How to Acquire Bitcoin

How to Acquire Bitcoin

Bitcoin is a digital currency, or cryptocurrency, that is created and stored electronically. It is decentralised, meaning that is controlled by its users rather than any country or central authority. Whereas banks can simply print more currency to cover debt, which devalues the currency, there is a limit (21 million) on how many coins can ever be created, and its value is based on mathematics rather than gold or silver.

How it Works

Bitcoins are transferred via the web from user to user, without requiring a bank to process the payment. All you need is an input (the source of the coins), an output (the address of the receiver) and the amount. The benefits of this are that the payments are quick and the transaction fees are normally tiny or even non-existent. Transactions are verified by ‘miners’ and then recorded in a public ledger called the ‘block chain’, which contains every Bitcoin transaction ever processed.

The lower processing costs make Bitcoin an attractive proposition to online businesses like betting and casino sites, and the number of Bitcoin-only casino sites is growing. Deposits and withdrawals cost nothing, giving them more funds for promotions and bonuses and enabling them to potentially offer more generous payouts. Depositing and withdrawing at a casino site using Bitcoin is simple and not dissimilar to using an e-Wallet service like PayPal or Skrill – all they need is the wallet information and the amount you want to transfer.

Purchasing Bitcoin

Bitcoins are purchased either through exchanges or from individuals. Because Bitcoin is still a relatively new technology and has yet to be accepted as a mainstream method of payment, it can be difficult to acquire the currency. For example, most exchanges do not allow you to buy Bitcoins by credit card or PayPal due to the risk of chargeback, while some banks are reluctant to get involved in anything to do with it. However, the options for Bitcoin users are growing, depending on where you are in the world.

Most regular users have a Bitcoin exchange account where you can buy and sell currency. There are a number of Bitcoin exchanges operating in the UK as well as some abroad that are available to UK customers. The other option is a peer-to-peer service where individuals trade Bitcoin with each other, and there are also several of these in the UK. Another alternative is a Bitcoin ATM, which allows you to insert cash into or take cash out of your digital wallet. Again, a number of these have appeared in the country in the last few years, mostly in London.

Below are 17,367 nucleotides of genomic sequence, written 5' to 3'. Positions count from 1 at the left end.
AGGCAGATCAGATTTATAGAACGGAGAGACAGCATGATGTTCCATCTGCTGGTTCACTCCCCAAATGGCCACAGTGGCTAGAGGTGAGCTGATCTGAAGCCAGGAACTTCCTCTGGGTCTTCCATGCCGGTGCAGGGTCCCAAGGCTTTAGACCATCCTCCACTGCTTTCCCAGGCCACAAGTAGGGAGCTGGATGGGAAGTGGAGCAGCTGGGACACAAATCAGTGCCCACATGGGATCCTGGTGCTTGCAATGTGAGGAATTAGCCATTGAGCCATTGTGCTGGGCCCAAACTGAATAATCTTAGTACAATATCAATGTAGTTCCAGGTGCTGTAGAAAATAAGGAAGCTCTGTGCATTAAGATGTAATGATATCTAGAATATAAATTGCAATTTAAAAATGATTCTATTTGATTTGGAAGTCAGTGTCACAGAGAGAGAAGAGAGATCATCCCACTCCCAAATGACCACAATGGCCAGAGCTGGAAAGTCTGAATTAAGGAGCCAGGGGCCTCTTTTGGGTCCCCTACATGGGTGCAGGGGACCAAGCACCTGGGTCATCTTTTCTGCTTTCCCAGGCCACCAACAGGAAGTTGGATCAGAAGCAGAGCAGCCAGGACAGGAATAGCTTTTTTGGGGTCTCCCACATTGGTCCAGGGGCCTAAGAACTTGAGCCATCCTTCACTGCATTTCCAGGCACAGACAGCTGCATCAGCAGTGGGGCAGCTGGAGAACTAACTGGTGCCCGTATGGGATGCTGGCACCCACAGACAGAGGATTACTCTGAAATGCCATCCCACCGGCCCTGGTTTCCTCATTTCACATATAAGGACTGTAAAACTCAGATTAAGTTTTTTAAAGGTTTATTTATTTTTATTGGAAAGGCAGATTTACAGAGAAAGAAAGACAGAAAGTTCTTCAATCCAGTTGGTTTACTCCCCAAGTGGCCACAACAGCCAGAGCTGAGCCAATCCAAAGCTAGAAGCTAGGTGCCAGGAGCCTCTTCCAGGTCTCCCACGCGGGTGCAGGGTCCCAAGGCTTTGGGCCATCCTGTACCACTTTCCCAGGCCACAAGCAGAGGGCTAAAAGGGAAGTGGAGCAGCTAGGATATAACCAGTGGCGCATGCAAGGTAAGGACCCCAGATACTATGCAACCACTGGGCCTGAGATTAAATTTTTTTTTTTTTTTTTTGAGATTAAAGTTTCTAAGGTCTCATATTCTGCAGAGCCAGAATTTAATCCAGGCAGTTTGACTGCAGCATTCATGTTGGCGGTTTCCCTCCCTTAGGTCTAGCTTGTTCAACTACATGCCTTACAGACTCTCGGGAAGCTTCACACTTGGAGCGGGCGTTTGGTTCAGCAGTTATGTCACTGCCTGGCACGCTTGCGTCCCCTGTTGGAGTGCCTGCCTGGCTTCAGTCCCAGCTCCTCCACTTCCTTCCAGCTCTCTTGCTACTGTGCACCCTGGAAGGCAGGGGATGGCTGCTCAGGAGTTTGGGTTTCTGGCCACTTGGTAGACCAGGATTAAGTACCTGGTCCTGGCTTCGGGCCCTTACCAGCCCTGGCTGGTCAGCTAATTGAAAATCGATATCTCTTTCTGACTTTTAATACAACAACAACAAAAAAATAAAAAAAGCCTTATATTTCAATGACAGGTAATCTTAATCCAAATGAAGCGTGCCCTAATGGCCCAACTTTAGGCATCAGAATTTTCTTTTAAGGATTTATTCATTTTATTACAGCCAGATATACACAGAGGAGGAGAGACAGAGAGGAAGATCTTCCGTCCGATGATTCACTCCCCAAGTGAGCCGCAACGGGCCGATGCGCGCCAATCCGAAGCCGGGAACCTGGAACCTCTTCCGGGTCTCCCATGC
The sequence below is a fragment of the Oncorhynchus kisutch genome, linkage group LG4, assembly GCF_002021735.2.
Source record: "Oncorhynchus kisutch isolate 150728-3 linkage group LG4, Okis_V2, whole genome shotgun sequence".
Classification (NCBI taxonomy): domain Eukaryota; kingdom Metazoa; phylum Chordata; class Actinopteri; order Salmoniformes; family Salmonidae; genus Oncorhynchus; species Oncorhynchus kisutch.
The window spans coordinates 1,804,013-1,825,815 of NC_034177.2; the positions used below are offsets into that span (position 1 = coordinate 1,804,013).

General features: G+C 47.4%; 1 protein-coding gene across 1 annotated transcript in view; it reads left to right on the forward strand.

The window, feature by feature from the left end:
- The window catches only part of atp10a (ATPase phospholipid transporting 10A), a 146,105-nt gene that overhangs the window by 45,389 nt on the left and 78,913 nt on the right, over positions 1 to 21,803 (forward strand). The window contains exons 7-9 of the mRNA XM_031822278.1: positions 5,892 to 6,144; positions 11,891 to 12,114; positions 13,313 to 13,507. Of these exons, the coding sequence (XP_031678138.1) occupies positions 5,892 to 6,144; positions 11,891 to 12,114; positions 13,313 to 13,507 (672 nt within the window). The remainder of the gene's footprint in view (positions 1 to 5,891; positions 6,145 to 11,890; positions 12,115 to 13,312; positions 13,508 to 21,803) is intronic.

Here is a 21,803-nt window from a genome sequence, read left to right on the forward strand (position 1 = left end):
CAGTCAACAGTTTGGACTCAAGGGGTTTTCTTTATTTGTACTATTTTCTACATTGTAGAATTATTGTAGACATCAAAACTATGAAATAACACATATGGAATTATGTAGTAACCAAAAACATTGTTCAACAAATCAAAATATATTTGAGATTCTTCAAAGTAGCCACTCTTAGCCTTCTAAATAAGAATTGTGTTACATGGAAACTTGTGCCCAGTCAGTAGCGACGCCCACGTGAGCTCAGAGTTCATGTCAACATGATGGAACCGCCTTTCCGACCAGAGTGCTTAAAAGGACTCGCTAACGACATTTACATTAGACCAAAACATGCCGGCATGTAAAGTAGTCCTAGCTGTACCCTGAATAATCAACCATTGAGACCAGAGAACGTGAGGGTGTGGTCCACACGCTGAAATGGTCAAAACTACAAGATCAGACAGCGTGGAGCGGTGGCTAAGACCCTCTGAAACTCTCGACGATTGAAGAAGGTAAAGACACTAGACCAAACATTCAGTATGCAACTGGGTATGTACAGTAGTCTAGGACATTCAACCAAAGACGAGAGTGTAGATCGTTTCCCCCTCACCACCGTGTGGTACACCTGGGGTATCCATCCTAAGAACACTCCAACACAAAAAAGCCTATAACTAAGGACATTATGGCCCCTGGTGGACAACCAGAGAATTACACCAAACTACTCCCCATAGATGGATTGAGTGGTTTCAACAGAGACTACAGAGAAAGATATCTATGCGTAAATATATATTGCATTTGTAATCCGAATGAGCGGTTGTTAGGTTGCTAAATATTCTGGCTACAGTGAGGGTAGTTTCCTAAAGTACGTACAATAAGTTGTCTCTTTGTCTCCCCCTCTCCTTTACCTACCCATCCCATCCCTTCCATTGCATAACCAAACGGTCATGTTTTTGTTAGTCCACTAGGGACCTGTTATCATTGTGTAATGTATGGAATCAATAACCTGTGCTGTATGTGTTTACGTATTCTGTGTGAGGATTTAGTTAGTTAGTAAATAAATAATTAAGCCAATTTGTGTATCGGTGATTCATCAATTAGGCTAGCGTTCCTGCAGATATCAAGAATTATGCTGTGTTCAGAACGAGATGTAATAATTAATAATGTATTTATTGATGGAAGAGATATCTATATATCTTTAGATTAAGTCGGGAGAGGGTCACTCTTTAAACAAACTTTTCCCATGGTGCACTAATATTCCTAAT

Technically, Bitcoin isn’t stored anywhere. What you store in a Bitcoin wallet are the secure digital keys used to access addresses and sign transactions. Bitcoin wallets come in five forms: desktop, mobile, web, paper and hardware.

  1. Desktop – There are a range of different desktop wallets out there, each with different features. Bitcoin Core is the original Bitcoin client developed by Satoshi Nakamoto, the creator of the currency.
  2. Mobile – If you want to use Bitcoin to pay for things in physical stores, then a mobile wallet is handy. These run as apps on your smartphone and allow you to pay for things with your phone.
  3. Web – Online wallets store your private keys on the web, meaning you can access them on any device. Some will also link to mobile or desktop wallets.
  4. Hardware – These are a relatively new invention and therefore quite small in number at the moment. Hardware wallets are special devices that hold private keys electronically and facilitate payments.
  5. Paper – A cheap and secure way of storing your Bitcoins is a paper wallet. These generate an address for you and contain two QR codes: one is a public address you use for receiving Bitcoins, the other is a private key that you use to spend Bitcoins from that address.


Because Bitcoin is decentralised and can be anonymous, there are concerns about its potential use for criminal activities. It is still in its infancy and is not recognised as legal currency in most countries. As a result there is no standard international regulation around Bitcoin. A handful of countries have gone as far as banning Bitcoin, while others have issued warnings about its risks. However, those involved in Bitcoin argue that it is inherently secure because of the anonymous, peer-to-peer nature of the transactions. Personal and credit card details are not involved, and you’re not trusting anyone else to handle your money.

Bitcoin casino sites in the UK still have to be licensed by the UK Gambling Commission, and they should also carry out regular independent tests to confirm that their random number generators are fair. If your Bitcoin casino site is not registered in the UK then check whether it is licensed by another authority.

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